For some of our clients, their carer is the only friendly face they will see that day. Being there to assist with their day to day activities and routines make their life a little easier, and it also benefits you. There’s no other career that offers job satisfaction quite like it.
In this interview, we sat down with professional live-in carer Paul and asked him a few questions about hi previous work experience, getting into adult social care, job satisfaction and the qualities that make a good live-in carer.
How long have you been a live-in carer?
I have worked for Ashridge for just under 2 years now.
What did you do before becoming a live-in carer?
After school I followed in my father’s and grandfather’s footsteps working in the coal mines in Stoke-on-Trent. The area is renowned for pottery home to companies like Wedgewood and Royal Dalton but it also had many collieries employing over 250,000 miners. I thought the mines were more exciting and I worked in them hard for 13 years until they were closed down. After a brief stint running my own gym I worked for a gas company for 12 years, before going on an adventure with my family aged 41. We moved with our son to live in Bulgaria to renovate an old farmhouse. I combined working on our own property with working for private clients as a builder, which I still continue when I return to Bulgaria.
I love helping people and making their dreams of creating a new home abroad a reality.
What led you to being a live-in carer?
My wife started working for Ashridge Home Care as a live-in carer and she really enjoyed it and spoke highly of the support she had from the company. When an opportunity for a male live-in carer arose, it seemed too good not to give it a try. We both get a lot of satisfaction from our roles as carers and we can learn from each other.
What do you like about the role?
As a live-in carer you get to experience all aspects of caring for someone and our days are varied. My client has dementia. Some days are not so good when they are confused about things in their life, and all you can do is try your best to ease their confusion, and then some days are really good like watching how they get lost in a moment of sheer enjoyment.
There is always huge variety but the best days are when I can make him smile and know I’ve added to the quality of his life.
Recognising the carers who go above and beyond to make others’ live better.
Ashridge home care live in care
How do you connect with a client?
Since working for Ashridge Home Care I have been fortunate enough to have been with the same client and we’ve got a great relationship. My client has dementia and I enjoy involving him in activities that he loves like music. I will play music for him on my iPad which he sings along to. He is always amazed at how the magic box works(iPad), he is 97 so you can imagine how technology has come a long way during his lifetime. I learn as much from him as he does from me.
I had a lot of specialist training from Ashridge and training is regularly enhanced so I know I am delivering the best possible care.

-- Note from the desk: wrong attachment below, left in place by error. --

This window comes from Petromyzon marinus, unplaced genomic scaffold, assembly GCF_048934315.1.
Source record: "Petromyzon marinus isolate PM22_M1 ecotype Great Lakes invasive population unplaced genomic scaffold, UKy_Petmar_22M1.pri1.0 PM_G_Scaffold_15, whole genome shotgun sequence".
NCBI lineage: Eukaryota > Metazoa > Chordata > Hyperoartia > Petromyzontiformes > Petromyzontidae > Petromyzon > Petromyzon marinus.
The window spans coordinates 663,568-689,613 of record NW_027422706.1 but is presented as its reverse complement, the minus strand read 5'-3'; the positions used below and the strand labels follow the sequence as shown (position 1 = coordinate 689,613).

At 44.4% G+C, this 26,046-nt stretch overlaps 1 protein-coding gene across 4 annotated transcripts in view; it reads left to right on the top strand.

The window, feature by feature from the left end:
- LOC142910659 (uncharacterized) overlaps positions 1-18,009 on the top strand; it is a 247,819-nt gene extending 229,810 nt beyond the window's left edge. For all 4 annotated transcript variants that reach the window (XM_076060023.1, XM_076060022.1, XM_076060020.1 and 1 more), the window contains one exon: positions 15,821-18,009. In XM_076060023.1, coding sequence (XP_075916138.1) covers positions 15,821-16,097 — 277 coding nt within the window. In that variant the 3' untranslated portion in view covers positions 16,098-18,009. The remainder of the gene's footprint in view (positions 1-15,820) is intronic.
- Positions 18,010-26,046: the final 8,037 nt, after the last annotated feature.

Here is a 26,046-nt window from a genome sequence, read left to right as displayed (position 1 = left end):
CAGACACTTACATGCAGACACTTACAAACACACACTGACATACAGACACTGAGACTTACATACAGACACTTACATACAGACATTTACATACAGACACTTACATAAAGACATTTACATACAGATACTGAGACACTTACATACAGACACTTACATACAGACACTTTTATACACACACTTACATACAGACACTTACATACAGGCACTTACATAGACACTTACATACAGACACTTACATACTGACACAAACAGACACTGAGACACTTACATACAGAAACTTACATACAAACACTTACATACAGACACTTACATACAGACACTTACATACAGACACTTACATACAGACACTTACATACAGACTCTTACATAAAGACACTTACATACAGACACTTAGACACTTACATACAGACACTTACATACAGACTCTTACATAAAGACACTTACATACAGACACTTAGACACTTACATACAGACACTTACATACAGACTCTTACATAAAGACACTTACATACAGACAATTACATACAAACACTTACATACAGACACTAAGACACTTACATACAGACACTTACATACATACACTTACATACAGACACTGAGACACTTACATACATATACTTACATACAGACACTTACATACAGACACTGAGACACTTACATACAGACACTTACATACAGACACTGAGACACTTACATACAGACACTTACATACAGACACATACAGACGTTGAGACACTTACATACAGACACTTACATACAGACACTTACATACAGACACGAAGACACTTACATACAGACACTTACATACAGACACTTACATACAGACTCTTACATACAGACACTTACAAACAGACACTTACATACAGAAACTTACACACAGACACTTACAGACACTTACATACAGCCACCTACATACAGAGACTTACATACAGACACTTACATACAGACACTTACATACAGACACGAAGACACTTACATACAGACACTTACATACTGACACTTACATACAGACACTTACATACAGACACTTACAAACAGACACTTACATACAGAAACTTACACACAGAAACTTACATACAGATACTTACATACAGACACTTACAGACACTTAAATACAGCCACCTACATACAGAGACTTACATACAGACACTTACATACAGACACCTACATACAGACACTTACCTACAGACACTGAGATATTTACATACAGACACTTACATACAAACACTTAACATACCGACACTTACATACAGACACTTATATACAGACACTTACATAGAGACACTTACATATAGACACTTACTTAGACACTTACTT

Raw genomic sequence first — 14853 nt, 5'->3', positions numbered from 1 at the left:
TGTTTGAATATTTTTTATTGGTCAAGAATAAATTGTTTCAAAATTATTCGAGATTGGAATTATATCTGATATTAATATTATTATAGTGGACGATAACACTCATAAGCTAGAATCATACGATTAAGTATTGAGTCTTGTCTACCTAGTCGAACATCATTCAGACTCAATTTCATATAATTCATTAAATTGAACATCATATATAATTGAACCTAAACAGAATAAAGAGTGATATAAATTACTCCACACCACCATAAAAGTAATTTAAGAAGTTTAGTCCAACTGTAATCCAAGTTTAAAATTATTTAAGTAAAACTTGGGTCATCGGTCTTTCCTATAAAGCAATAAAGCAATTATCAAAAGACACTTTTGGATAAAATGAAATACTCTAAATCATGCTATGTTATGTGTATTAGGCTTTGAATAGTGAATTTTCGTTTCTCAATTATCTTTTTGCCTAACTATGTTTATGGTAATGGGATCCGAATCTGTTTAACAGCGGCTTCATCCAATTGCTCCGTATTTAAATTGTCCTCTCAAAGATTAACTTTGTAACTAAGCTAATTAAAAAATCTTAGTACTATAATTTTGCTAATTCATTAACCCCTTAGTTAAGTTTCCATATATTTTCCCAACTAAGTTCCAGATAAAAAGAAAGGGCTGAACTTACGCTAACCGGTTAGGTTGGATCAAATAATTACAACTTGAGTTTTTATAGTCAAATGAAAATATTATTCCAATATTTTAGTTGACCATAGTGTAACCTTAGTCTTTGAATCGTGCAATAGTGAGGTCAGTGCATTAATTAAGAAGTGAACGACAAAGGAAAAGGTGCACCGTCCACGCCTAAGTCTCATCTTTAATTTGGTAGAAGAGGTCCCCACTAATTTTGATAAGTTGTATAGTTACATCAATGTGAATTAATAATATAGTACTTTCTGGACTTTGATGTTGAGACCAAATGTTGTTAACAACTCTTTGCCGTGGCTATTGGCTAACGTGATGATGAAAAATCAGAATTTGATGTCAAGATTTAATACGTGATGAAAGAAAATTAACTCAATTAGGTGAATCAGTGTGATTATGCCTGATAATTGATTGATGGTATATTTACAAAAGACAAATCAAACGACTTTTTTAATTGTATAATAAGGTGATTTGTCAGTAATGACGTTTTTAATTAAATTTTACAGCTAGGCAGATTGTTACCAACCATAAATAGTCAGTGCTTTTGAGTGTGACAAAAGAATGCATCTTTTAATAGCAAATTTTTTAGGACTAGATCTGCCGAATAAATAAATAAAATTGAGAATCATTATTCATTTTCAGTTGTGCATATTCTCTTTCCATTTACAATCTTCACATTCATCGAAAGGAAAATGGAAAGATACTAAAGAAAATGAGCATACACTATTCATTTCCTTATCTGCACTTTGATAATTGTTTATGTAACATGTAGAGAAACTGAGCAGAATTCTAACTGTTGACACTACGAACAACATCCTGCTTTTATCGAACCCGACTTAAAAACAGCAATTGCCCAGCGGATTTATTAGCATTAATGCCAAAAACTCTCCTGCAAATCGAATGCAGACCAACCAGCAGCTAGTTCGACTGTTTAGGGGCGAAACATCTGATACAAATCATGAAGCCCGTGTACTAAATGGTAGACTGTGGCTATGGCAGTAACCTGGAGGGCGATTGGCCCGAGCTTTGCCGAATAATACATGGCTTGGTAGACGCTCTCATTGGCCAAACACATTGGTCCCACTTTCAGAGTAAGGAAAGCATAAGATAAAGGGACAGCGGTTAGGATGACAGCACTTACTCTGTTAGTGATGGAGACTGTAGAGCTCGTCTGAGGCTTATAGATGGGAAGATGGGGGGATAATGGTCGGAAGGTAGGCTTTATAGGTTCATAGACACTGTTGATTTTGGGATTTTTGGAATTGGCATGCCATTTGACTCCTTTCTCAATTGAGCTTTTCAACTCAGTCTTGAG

You’ve had a varied background, was it difficult to change careers?
When I tell people what I am doing now as a job many will comment “Well I never would have believed you would have gone into that type of work.” Maybe because I have always done hands-on physical jobs. But I can honestly say it is a completely different career and I love it. My previous work gave me great satisfaction knowing I had done a hard day’s work and earned my money, but this job surprised me. I took this job on to help people but I have found out it has helped me just as much if not more.
The feeling this job gives you is very humbling, to be able to share in someone’s life and make it as comfortable as possible for them. It is extremely rewarding. I would recommend anyone thinking of going into care work to just go for it you will be as surprised as I was and love it.
What do you think makes a good live-in carer?
I think to be a good live-in carer you need to be compassionate so you are able to make sure the person you are looking after is treated in a way that they retain their dignity. You are working in their home to ensure their environment is totally self-centred environment for the person you are working with. You make sure that you offer positivity and encouragement and involvement that will help the person that you are looking after feel like they are valued, important and respected. And finally, I think you must make the person you are looking after feel happy and content with their life as they deal with the reality of their condition and always be considerate, patient, understanding and reassuring as all of this will help in their times of need.
We truly value our dedicated team of live-in carers, and we recognise that it takes exceptional people to do such a demanding yet rewarding job. Have you ever thought about becoming a live-in carer? We’re always looking for friendly and enthusiastic people to help support older people to live life to the full. Our roles are well paid, flexible and are available across Buckinghamshire and the South East of England.